You already know that exercise can give you bigger muscles. Now, fascinating new research involving identical twins suggests it can do the same for your brain.
A small-scale study showed that twins who worked out regularly had significantly more gray matter -- especially in the regions of the brain involved in motor control -- than their twins who exercised less. Since the twin pairs had grown up in the same environment (and, of course, shared the same genetic makeup), it seems likely that their exercise habits and not some other factor accounted for the difference in brain volume.
"We were somewhat surprised that so clear change in brain structure occurred as a result of differences in exercising during adulthood, as the exercise habits of these twin pairs were similar during childhood," Dr. Urho Kujala, a professor of sports and exercise medicine at the University of Jyvaskyla in Finland who oversaw the study, told The Huffington Post in an email.
Got twins? For the study, the researchers analyzed the body compositions, insulin levels, and MRI brain scans of 10 pairs of young adult identical twin brothers. In each pair, one of the twins indicated in a questionnaire that he exercised regularly on his own while the other twin didn't.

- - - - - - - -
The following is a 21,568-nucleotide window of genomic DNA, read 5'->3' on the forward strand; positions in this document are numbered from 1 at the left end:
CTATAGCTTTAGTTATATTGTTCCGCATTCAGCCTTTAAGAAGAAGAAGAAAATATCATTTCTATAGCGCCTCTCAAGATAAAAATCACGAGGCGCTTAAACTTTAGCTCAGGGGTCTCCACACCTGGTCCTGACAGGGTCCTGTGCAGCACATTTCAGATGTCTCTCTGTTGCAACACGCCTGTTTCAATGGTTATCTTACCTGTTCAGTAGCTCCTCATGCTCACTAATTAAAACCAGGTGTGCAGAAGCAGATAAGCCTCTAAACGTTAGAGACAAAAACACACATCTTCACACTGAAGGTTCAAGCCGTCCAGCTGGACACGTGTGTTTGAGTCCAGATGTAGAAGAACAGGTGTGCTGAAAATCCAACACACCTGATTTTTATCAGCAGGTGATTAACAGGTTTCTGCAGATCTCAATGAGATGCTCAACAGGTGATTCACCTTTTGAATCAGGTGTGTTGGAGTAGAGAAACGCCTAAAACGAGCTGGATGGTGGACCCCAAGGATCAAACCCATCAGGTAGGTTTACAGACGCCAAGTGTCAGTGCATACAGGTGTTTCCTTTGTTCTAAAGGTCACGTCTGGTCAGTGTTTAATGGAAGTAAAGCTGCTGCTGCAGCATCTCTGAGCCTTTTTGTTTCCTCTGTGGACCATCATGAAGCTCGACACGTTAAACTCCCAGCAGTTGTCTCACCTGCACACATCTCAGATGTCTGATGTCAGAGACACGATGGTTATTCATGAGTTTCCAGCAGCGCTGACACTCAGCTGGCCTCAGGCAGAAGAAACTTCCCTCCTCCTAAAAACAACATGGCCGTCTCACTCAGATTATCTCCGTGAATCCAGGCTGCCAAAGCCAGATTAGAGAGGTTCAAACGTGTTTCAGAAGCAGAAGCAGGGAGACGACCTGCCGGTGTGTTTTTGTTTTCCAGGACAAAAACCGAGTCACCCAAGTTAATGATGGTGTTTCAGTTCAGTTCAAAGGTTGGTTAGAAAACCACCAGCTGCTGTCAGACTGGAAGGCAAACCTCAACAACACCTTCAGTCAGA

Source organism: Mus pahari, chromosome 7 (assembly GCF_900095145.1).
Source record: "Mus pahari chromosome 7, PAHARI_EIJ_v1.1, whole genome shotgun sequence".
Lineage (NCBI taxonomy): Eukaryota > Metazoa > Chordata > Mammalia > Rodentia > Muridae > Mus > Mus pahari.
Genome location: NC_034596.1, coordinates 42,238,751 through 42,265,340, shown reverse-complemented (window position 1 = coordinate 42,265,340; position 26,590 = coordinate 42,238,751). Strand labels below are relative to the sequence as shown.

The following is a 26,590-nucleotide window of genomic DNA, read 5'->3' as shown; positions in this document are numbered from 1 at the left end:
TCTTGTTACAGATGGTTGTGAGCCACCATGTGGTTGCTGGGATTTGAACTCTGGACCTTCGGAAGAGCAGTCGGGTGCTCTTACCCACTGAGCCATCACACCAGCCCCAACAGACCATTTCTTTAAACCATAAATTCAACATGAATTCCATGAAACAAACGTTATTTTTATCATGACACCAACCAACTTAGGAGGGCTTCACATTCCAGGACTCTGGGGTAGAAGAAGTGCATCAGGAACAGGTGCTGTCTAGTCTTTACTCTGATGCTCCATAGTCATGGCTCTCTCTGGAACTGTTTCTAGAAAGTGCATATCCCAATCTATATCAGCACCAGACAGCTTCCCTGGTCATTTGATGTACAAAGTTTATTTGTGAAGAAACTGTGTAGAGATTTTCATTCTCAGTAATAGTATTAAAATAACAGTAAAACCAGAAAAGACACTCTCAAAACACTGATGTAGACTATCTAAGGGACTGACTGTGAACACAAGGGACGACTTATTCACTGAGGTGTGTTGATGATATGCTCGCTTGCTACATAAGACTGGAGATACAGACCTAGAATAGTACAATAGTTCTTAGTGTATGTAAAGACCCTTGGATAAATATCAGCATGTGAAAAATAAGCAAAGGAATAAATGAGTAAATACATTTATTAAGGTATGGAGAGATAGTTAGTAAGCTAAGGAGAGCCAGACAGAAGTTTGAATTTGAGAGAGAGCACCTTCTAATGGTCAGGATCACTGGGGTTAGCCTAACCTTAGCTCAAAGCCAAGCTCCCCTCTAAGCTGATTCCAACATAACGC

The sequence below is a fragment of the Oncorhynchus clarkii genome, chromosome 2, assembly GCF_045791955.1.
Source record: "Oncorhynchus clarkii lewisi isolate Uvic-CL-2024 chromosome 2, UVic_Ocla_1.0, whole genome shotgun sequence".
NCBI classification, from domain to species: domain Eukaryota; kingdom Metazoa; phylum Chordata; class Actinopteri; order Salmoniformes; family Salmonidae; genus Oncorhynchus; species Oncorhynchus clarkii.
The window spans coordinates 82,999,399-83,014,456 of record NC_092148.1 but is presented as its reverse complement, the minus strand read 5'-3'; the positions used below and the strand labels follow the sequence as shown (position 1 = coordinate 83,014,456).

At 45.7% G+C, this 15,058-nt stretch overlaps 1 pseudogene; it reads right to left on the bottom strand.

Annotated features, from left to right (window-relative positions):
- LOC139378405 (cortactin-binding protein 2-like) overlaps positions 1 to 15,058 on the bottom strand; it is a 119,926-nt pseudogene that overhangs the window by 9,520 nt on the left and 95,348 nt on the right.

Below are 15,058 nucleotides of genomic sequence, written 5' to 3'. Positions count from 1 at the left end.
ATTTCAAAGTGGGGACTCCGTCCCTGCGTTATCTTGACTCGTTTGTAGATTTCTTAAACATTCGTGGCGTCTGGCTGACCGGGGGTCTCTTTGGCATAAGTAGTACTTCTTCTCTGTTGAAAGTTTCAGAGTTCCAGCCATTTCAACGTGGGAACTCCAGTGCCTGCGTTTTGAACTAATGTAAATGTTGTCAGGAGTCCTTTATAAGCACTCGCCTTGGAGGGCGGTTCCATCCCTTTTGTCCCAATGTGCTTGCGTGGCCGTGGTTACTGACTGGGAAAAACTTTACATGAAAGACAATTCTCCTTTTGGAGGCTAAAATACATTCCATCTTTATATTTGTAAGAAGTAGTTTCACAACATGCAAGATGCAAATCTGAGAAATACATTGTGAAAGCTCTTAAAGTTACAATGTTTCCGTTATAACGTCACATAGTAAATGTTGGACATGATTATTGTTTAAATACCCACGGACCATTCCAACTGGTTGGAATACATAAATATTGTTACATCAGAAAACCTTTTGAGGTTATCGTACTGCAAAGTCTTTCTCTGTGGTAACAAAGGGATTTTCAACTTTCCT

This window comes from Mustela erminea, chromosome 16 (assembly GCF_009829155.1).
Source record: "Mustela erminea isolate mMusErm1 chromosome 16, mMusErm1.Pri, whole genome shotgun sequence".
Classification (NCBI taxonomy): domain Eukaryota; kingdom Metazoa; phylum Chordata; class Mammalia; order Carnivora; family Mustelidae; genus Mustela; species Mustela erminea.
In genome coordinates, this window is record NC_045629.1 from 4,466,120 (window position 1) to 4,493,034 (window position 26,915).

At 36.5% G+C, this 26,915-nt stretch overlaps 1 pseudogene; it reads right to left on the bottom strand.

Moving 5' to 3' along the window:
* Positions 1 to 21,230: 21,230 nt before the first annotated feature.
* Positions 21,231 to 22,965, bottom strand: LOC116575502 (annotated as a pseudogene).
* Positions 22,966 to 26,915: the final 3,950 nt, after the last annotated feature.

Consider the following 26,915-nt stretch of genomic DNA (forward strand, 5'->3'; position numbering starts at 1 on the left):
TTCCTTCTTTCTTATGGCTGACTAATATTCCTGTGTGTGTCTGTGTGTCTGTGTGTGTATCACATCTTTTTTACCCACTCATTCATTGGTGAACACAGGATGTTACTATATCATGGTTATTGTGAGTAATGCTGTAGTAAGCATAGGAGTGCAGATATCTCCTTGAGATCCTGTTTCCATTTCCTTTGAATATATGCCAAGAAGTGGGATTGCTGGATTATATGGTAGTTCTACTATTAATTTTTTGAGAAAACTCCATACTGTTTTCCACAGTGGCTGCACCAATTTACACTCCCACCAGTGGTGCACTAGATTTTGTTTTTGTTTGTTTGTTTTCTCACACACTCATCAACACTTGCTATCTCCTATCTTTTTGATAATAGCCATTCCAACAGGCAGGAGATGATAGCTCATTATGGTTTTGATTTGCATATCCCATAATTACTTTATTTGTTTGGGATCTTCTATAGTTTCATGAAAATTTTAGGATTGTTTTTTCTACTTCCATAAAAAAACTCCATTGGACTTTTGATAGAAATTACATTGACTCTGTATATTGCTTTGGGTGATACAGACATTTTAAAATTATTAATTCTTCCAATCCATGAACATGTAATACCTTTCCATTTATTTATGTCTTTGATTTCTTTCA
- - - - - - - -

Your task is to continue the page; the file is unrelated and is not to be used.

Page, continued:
"On average, the more active members of twin pairs were jogging three hours more per week compared to their inactive co-twins," Kujala told HealthDay.
While the twins' individual exercise routines differed, there were no major differences in their diets, The New York Times reported.
Big benefits. The researchers found that the twins with regular exercise routines had less body fat, healthier insulin levels, and indeed larger volumes of gray matter in the brain's striatal and prefrontal cortex. More gray matter is a good thing, since it's where information from sensory and motor neurons are processed in the brain.
"Such changes would likely result in improved functional mobility as one ages," Dr. Cedric Bryant, chief science officer for the American Council on Exercise, who was not involved in the study, told The Huffington Post. "It would be interesting to see if the inactive twins were to become more physically active how long it would take, if at all, for them to experience similarly positive outcomes as the active twins."
Brains and brawn. This isn't the first time research has shown that going hard in the gym may be good for your brain. A 2014 study, for instance, suggests that weightlifting for as little as 20 minutes can boost your long-term memory by around 10 percent. Nice.
Kujala said in the email that he and his research team plan to continue to analyze and report more detailed results on how exercise influences brain function.
The new study was published in the March 2015 edition of the journal Medicine & Science In Sports & Exercise.